New Zealand's coastal waters are running hotter now than they were at this point three years ago - when the country was enveloped by a freak marine heatwave that fuelled our warmest summer.
Meteorologists have been keeping a close watch on warming sea surface temperatures (SSTs) - some pockets have been reaching 3C above average - as an arriving La Nina climate system begins to influence our weather.
Already 15 spots around New Zealand are on track to register record or near-record dryness for October.
Niwa forecaster Ben Noll said local SSTs had warmed "quite notably" since September, with waters north of the North Island sitting at just over 1C above average.
"So that's pretty impressive. The most anomalous waters are sitting off the west coast of Auckland where, over the past seven days, SSTs have been as warm as 2C above average," he said.
"And looking further west, as you go more into the Tasman Sea, there are actually pockets of water that have been as much as 3C above average."
Sea temperatures around the South Island had also risen to between 0.5C and 0.8C above average.
"So all areas are at least a half degree above the the long-term average for the month of October," he said.
"And unfortunately, things are tracking in the way we kind of expected, with really warm temperatures arriving, as well as northeasterly wind flows, which are a La Nina-like signature here late in October."
Forecasters have been picking a "moderate" strength La Nina, comparable to one nearly a decade ago.
The ocean-driven phenomenon - the opposite of El Nino - is expected to deliver a summer of two halves, bringing dryness to the south, moisture to the north, but above-average warmth everywhere.
Over the record summer of 2017-18, weak La Nina conditions, combined with other factors, precipitated tthe largest marine heatwave ever observed around New Zealand.
It pushed SSTs to 1.5C above average - and as high as 6C above normal in some spots off the West Coast - as beaches became crowded weeks earlier than usual, and mussel beds and seaweeds around Southland and Otago suffered cascading losses.
Interestingly, Noll said, our waters were running warmer now then at this point in 2017.
Along with a La Nina, another similarity with three years ago was a positive phase of a key indicator called the Southern Annular Mode (SAM).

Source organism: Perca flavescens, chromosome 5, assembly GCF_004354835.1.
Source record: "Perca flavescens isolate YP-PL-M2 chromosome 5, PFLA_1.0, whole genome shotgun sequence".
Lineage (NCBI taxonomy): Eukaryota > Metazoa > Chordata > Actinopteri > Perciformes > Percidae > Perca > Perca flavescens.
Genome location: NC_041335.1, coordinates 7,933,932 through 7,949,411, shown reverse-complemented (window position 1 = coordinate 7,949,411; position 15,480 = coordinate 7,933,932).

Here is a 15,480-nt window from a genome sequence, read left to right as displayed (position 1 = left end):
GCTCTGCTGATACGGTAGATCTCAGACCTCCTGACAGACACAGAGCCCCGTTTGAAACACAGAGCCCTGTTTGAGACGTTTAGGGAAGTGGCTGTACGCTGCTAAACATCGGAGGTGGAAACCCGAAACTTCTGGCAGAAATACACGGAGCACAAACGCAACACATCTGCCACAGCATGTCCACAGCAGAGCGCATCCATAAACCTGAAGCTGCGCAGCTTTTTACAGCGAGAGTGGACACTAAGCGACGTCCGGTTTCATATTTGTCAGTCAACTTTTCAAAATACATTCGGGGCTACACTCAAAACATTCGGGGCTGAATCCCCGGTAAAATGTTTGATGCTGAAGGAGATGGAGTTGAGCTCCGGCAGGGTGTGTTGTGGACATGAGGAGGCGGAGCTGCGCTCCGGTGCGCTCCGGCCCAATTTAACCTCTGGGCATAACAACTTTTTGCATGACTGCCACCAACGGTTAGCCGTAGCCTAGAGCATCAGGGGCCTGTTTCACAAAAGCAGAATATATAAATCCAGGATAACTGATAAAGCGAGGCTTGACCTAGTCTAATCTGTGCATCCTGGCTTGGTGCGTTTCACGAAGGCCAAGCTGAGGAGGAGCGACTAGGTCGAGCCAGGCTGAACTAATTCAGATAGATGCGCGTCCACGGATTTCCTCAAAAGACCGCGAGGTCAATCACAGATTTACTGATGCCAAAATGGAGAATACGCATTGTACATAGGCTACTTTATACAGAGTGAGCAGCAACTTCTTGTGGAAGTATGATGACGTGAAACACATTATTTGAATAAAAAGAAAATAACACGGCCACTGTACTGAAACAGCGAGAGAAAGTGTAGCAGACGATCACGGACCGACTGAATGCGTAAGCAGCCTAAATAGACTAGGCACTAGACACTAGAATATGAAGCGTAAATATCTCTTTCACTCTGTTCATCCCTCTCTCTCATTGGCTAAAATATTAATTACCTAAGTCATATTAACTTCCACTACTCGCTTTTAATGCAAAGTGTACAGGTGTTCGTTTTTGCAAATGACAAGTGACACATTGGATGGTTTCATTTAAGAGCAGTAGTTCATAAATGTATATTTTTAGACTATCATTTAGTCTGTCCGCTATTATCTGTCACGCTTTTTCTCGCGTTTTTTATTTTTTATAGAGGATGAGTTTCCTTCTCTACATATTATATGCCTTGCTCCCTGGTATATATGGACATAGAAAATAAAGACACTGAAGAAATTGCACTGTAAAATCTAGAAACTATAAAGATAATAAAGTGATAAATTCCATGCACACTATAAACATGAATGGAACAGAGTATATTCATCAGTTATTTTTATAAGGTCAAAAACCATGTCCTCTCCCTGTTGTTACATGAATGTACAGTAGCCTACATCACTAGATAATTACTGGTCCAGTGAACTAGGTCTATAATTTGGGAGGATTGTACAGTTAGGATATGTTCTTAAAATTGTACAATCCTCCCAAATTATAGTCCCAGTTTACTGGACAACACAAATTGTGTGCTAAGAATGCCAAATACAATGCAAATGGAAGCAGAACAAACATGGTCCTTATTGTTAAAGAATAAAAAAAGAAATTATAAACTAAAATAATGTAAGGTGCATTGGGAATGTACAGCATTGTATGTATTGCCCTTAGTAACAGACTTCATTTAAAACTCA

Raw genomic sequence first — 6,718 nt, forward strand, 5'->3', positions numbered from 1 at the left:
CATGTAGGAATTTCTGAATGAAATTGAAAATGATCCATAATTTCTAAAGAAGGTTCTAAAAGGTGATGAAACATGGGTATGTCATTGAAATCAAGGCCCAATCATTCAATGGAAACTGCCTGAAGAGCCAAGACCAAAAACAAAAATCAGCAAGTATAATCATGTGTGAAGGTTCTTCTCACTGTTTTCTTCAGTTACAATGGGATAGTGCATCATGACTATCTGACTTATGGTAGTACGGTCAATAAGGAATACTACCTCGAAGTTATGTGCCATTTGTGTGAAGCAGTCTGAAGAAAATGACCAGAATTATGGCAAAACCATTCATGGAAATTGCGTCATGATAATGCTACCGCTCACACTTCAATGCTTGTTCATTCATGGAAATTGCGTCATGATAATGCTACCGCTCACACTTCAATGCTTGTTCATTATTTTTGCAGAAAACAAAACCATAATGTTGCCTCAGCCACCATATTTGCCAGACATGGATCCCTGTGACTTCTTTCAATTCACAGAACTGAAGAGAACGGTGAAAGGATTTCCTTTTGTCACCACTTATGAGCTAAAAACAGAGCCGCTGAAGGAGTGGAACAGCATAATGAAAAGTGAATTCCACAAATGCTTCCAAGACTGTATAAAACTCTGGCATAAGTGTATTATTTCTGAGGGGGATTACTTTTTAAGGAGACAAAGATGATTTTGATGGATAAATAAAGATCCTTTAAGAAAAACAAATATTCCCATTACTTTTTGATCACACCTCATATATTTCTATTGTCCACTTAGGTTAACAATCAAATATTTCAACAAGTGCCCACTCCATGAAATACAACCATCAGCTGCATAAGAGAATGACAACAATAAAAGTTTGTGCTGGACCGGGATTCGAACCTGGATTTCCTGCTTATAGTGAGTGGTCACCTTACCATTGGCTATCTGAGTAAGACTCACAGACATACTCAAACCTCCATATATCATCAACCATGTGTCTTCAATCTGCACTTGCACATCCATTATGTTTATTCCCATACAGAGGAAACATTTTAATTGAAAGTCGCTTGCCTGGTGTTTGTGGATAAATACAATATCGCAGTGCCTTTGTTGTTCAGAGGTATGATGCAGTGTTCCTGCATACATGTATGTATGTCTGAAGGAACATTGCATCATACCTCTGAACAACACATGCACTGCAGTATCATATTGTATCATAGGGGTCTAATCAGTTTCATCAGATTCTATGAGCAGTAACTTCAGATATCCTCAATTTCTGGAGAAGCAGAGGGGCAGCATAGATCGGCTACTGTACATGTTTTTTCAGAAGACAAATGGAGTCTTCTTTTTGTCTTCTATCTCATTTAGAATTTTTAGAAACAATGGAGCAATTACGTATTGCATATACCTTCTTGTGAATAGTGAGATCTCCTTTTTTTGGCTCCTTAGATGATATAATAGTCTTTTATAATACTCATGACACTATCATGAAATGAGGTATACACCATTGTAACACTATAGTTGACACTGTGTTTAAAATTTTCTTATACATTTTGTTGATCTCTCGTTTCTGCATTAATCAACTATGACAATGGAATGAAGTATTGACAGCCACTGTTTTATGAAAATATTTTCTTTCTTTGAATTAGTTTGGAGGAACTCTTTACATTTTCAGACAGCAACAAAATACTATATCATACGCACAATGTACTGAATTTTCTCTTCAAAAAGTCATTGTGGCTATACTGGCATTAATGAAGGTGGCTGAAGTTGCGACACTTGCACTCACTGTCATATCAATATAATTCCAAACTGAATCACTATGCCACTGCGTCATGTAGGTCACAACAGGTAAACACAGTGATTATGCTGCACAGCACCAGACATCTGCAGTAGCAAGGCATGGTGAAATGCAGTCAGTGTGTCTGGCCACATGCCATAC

A positive SAM had meant weaker westerly winds than normal over the South Island with higher pressures - and fewer cold fronts crossing New Zealand with bursts of cold air.
It also blocked highs to the east of the country, while less churn of local ocean waters allowed the sea surface to warm.
"For people who work within the fisheries and marine sectors, I'd say keep a very close eye on the situation - they might even be able draw on their experiences from late 2017 and early 2018 to get a guide of this potential."
Another marine heatwave would mark the third in just four years - and these events are expected to become longer, stronger and more frequent under climate change.
Warmer seas also correlated to warmer air on land - driving hot spells and the further melt of our alpine glaciers.
"It means that, when it comes to things like high temperature extremes, the dice are probably loaded as we work our way through the end of spring and into summer."
As it stood, Niwa was forecasting above average temperatures around the country for the next three months - and a slightly more active tropical cyclone season.
Noll added October had been unusually dry for many places.
Rainfall data from the past week showed Waiouru, Whakatane and Auckland - at Motat - were on track to record their lowest levels of rainfall on the books.
Other locations including Hawera, Levin, Hicks Bay, Martinborough, Masterton, Te Puke and other parts of Auckland have similarly seen one of their driest Octobers on record.